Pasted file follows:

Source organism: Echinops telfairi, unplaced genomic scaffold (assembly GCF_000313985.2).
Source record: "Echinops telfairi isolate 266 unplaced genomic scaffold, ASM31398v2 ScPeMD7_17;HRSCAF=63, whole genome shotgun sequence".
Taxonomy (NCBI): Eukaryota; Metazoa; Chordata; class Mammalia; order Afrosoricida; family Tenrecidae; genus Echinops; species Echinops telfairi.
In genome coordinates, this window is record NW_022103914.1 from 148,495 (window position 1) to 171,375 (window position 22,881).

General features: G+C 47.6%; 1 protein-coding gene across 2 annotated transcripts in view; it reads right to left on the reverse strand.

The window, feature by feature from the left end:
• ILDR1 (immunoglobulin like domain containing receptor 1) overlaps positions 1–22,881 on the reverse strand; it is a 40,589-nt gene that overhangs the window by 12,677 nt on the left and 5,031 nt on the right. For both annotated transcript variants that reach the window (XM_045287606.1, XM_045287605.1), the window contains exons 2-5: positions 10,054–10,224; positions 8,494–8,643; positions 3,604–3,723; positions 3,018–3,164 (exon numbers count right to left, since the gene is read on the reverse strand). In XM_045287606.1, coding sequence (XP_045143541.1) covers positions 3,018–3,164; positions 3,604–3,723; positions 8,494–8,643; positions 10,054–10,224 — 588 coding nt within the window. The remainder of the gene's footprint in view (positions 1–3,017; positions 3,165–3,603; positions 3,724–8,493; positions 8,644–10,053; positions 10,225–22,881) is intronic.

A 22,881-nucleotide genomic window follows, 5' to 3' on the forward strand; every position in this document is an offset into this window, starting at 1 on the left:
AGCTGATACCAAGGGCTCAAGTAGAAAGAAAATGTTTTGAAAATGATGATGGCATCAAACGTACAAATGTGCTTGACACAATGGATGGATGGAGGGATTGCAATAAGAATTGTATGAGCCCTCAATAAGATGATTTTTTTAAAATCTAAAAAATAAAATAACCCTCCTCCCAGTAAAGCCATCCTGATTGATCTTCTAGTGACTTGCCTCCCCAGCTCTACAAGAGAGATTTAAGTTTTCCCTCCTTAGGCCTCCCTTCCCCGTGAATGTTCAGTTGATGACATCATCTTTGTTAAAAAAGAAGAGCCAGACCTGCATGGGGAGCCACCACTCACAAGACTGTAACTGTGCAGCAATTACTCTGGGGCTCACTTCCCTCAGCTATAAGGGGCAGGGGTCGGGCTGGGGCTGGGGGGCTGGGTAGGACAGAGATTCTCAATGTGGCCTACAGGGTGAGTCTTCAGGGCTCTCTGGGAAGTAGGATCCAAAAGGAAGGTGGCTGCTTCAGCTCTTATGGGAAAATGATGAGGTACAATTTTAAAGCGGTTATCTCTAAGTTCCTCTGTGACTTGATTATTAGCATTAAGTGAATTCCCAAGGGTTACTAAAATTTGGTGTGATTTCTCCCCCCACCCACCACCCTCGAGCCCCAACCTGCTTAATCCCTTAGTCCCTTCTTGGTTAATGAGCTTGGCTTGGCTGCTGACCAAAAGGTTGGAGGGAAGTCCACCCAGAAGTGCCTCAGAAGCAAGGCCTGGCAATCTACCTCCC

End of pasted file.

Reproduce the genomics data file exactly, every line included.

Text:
Source organism: Echinops telfairi, unplaced genomic scaffold (assembly GCF_000313985.2).
Source record: "Echinops telfairi isolate 266 unplaced genomic scaffold, ASM31398v2 ScPeMD7_17;HRSCAF=63, whole genome shotgun sequence".
Taxonomy (NCBI): Eukaryota; Metazoa; Chordata; class Mammalia; order Afrosoricida; family Tenrecidae; genus Echinops; species Echinops telfairi.
In genome coordinates, this window is record NW_022103914.1 from 148,495 (window position 1) to 171,375 (window position 22,881).

General features: G+C 47.6%; 1 protein-coding gene across 2 annotated transcripts in view; it reads right to left on the reverse strand.

The window, feature by feature from the left end:
• ILDR1 (immunoglobulin like domain containing receptor 1) overlaps positions 1–22,881 on the reverse strand; it is a 40,589-nt gene that overhangs the window by 12,677 nt on the left and 5,031 nt on the right. For both annotated transcript variants that reach the window (XM_045287606.1, XM_045287605.1), the window contains exons 2-5: positions 10,054–10,224; positions 8,494–8,643; positions 3,604–3,723; positions 3,018–3,164 (exon numbers count right to left, since the gene is read on the reverse strand). In XM_045287606.1, coding sequence (XP_045143541.1) covers positions 3,018–3,164; positions 3,604–3,723; positions 8,494–8,643; positions 10,054–10,224 — 588 coding nt within the window. The remainder of the gene's footprint in view (positions 1–3,017; positions 3,165–3,603; positions 3,724–8,493; positions 8,644–10,053; positions 10,225–22,881) is intronic.

A 22,881-nucleotide genomic window follows, 5' to 3' on the forward strand; every position in this document is an offset into this window, starting at 1 on the left:
AGCTGATACCAAGGGCTCAAGTAGAAAGAAAATGTTTTGAAAATGATGATGGCATCAAACGTACAAATGTGCTTGACACAATGGATGGATGGAGGGATTGCAATAAGAATTGTATGAGCCCTCAATAAGATGATTTTTTTAAAATCTAAAAAATAAAATAACCCTCCTCCCAGTAAAGCCATCCTGATTGATCTTCTAGTGACTTGCCTCCCCAGCTCTACAAGAGAGATTTAAGTTTTCCCTCCTTAGGCCTCCCTTCCCCGTGAATGTTCAGTTGATGACATCATCTTTGTTAAAAAAGAAGAGCCAGACCTGCATGGGGAGCCACCACTCACAAGACTGTAACTGTGCAGCAATTACTCTGGGGCTCACTTCCCTCAGCTATAAGGGGCAGGGGTCGGGCTGGGGCTGGGGGGCTGGGTAGGACAGAGATTCTCAATGTGGCCTACAGGGTGAGTCTTCAGGGCTCTCTGGGAAGTAGGATCCAAAAGGAAGGTGGCTGCTTCAGCTCTTATGGGAAAATGATGAGGTACAATTTTAAAGCGGTTATCTCTAAGTTCCTCTGTGACTTGATTATTAGCATTAAGTGAATTCCCAAGGGTTACTAAAATTTGGTGTGATTTCTCCCCCCACCCACCACCCTCGAGCCCCAACCTGCTTAATCCCTTAGTCCCTTCTTGGTTAATGAGCTTGGCTTGGCTGCTGACCAAAAGGTTGGAGGGAAGTCCACCCAGAAGTGCCTCAGAAGCAAGGCCTGGCAATCTACCTCCC